Jonathan Hoefler

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Jonathan Hoefler
Jonathan Hoefler.jpg
Hoefler in 2014
Born (1970-08-22) August 22, 1970 (age 52)
OccupationType designer
EmployerHoefler & Co.
Notable work
Hoefler Text, a serif typeface designed by Hoefler in 1991

Jonathan Hoefler (/ˈhɛflər/; born August 22, 1970) is an American type designer. Hoefler founded the Hoefler Type Foundry in 1989, a type foundry in New York.

Early life[edit]

Jonathan Hoefler was born on August 22, 1970,[1] in New York City to Doreen Benjamin and Charles Hoefler, a theatrical set designer and producer. Growing up, it was the Gill Sans text on boxes of custard that drew him to typography design.[1] He is largely self-taught, and worked with magazine art director Roger Black prior to forming the Hoefler Type Foundry in 1989.[2]


Hoefler's Champion Gothic was inspired by 19th-century wood type.[3] It was commissioned for Sports Illustrated shortly after founding the company in 1989. In 1997, his path crossed with type designer Tobias Frere-Jones when both were trying to purchase German type foundry catalogs.[1] In 1999, Hoefler began working with Frere-Jones, and from 2005 to 2014 the company operated under the name Hoefler & Frere-Jones as a partnership.[2] In 2000, the firm, under Frere-Jones' direction, designed its ubiquitous Gotham typeface for GQ magazine and received wide recognition for their work and in the last 20 years is one of the most successful typefaces.[1][2]

Hoefler's process when designing typefaces begins with research into historical records and then utilize the programming language Python to automate repetitive tasks. Their typefaces are systematic and logical and incorporate specific features based on their research.[2] Hoefler has designed original typefaces for Rolling Stone, Harper’s Bazaar, The New York Times Magazine, Sports Illustrated, and Esquire and several institutional clients, including the Solomon R. Guggenheim Museum and alternative band They Might Be Giants. Perhaps his best-known work is the Hoefler Text family of typefaces, designed for Apple Computer and now appearing as part of the Macintosh operating system.[4] He also designed the current wordmark of the Church of Jesus Christ of Latter-day Saints.[citation needed]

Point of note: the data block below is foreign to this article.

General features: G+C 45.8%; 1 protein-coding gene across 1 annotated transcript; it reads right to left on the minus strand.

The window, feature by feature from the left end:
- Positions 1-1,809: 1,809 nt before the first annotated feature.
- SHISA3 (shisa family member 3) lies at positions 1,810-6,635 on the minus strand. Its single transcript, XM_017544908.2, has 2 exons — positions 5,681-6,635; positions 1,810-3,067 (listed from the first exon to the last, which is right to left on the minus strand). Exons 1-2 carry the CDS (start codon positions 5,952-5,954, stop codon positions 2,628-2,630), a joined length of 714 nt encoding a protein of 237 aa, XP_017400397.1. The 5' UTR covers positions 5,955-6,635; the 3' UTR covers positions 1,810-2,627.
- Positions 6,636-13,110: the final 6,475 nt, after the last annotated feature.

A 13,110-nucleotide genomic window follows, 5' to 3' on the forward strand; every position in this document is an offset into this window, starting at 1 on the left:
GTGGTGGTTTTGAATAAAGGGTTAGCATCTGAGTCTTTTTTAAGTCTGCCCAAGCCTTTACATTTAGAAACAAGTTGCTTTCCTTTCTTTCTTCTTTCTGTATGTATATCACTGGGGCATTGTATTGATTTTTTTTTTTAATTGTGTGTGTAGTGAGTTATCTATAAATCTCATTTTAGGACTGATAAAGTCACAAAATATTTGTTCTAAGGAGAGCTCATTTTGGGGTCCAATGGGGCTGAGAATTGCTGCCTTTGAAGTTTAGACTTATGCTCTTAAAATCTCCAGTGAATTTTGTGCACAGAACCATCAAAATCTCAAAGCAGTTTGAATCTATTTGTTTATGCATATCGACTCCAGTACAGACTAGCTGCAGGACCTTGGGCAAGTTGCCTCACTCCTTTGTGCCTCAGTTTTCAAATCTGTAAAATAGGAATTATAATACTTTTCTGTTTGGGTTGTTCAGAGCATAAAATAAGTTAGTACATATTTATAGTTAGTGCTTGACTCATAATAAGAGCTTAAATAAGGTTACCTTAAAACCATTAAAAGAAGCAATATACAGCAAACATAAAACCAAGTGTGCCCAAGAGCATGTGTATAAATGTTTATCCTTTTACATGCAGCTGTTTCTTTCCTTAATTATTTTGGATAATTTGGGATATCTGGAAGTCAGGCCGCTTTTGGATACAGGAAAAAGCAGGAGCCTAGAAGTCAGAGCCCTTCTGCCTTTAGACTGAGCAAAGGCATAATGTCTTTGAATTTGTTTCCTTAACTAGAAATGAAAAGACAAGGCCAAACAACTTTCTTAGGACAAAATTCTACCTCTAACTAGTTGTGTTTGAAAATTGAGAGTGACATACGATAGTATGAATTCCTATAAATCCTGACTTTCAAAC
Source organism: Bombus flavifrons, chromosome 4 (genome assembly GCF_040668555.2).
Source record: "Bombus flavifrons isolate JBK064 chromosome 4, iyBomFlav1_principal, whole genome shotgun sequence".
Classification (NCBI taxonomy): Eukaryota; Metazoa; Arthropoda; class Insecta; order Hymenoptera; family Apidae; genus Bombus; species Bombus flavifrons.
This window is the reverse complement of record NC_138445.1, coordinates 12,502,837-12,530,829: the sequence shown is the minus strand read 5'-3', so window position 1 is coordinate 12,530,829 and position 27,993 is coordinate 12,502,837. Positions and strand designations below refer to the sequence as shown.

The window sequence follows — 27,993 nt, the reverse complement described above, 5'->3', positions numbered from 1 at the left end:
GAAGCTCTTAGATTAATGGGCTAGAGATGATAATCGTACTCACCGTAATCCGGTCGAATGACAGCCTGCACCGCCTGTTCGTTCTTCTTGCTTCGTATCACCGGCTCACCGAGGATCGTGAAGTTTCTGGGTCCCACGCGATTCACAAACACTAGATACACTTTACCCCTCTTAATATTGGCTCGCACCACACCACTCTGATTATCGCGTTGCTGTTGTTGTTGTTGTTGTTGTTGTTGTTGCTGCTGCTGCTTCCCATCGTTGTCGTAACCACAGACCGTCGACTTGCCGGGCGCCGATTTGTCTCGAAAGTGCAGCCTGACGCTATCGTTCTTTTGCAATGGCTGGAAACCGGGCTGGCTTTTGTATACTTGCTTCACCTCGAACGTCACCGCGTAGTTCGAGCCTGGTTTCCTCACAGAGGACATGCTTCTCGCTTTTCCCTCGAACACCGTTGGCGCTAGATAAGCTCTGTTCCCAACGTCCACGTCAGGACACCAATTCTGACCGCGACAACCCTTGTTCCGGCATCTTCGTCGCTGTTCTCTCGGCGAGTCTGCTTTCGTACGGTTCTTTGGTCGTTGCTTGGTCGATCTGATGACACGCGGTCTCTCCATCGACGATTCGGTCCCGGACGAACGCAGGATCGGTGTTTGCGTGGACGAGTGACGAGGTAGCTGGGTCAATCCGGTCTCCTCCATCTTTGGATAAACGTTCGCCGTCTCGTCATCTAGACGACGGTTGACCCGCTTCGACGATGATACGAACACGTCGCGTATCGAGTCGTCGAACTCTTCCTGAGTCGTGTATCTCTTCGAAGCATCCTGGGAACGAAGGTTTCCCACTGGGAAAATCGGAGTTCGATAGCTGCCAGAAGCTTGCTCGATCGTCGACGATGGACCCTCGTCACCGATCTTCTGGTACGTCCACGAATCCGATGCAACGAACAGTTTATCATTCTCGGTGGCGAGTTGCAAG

In January 2014, Frere-Jones sued Hoefler for $20 million in the New York Supreme Court accusing him of scamming Frere-Jones. Frere-Jones claimed that in 1999, Hoefler agreed to a verbal 50–50 partnership that was legally binding. In light of the lawsuit, Hoefler changed the name back to Hoefler & Co claiming Frere-Jones had only been an employee, citing an agreement that they were not partners but “independent entities" and asked the court to dismiss the case. Fans of the foundry were shocked by the news of the lawsuit. A settlement was subsequently filed in September 2014.[5][6]

On September 15, 2021, Monotype announced the acquisition of Hoefler & Co. and its font assets.[7] Jonathan Hoefler also announced his intention to retire from the company.[8]

Awards and recognition[edit]

In 1995, Hoefler was named one of the forty most influential designers in America by I.D. magazine,[9] and in 2002, the Association Typographique Internationale (ATypI) presented him with its most prestigious award, the Prix Charles Peignot for outstanding contributions to type design.[10]

Hoefler's work is part of the Cooper-Hewitt, National Design Museum's permanent collection.[11] In 2011, the Museum of Modern Art acquired two of Hoefler's typefaces: Mercury, and HTF Didot.[6][12]